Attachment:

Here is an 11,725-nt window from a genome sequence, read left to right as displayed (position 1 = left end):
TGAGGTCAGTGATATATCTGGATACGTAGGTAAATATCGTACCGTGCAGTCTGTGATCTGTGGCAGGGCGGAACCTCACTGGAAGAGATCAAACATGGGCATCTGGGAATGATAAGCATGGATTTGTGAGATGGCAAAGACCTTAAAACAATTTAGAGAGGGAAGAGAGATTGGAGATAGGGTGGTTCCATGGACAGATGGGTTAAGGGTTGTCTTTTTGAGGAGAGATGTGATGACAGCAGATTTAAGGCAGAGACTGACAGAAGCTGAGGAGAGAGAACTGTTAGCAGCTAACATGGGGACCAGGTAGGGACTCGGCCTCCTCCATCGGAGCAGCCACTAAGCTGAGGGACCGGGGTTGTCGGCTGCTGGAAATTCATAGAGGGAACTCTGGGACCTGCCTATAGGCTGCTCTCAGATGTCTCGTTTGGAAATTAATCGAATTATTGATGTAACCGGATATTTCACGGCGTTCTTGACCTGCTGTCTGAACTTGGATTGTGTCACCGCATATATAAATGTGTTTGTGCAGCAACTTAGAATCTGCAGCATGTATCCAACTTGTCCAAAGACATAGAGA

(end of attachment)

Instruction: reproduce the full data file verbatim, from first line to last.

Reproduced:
Here is an 11,725-nt window from a genome sequence, read left to right as displayed (position 1 = left end):
TGAGGTCAGTGATATATCTGGATACGTAGGTAAATATCGTACCGTGCAGTCTGTGATCTGTGGCAGGGCGGAACCTCACTGGAAGAGATCAAACATGGGCATCTGGGAATGATAAGCATGGATTTGTGAGATGGCAAAGACCTTAAAACAATTTAGAGAGGGAAGAGAGATTGGAGATAGGGTGGTTCCATGGACAGATGGGTTAAGGGTTGTCTTTTTGAGGAGAGATGTGATGACAGCAGATTTAAGGCAGAGACTGACAGAAGCTGAGGAGAGAGAACTGTTAGCAGCTAACATGGGGACCAGGTAGGGACTCGGCCTCCTCCATCGGAGCAGCCACTAAGCTGAGGGACCGGGGTTGTCGGCTGCTGGAAATTCATAGAGGGAACTCTGGGACCTGCCTATAGGCTGCTCTCAGATGTCTCGTTTGGAAATTAATCGAATTATTGATGTAACCGGATATTTCACGGCGTTCTTGACCTGCTGTCTGAACTTGGATTGTGTCACCGCATATATAAATGTGTTTGTGCAGCAACTTAGAATCTGCAGCATGTATCCAACTTGTCCAAAGACATAGAGA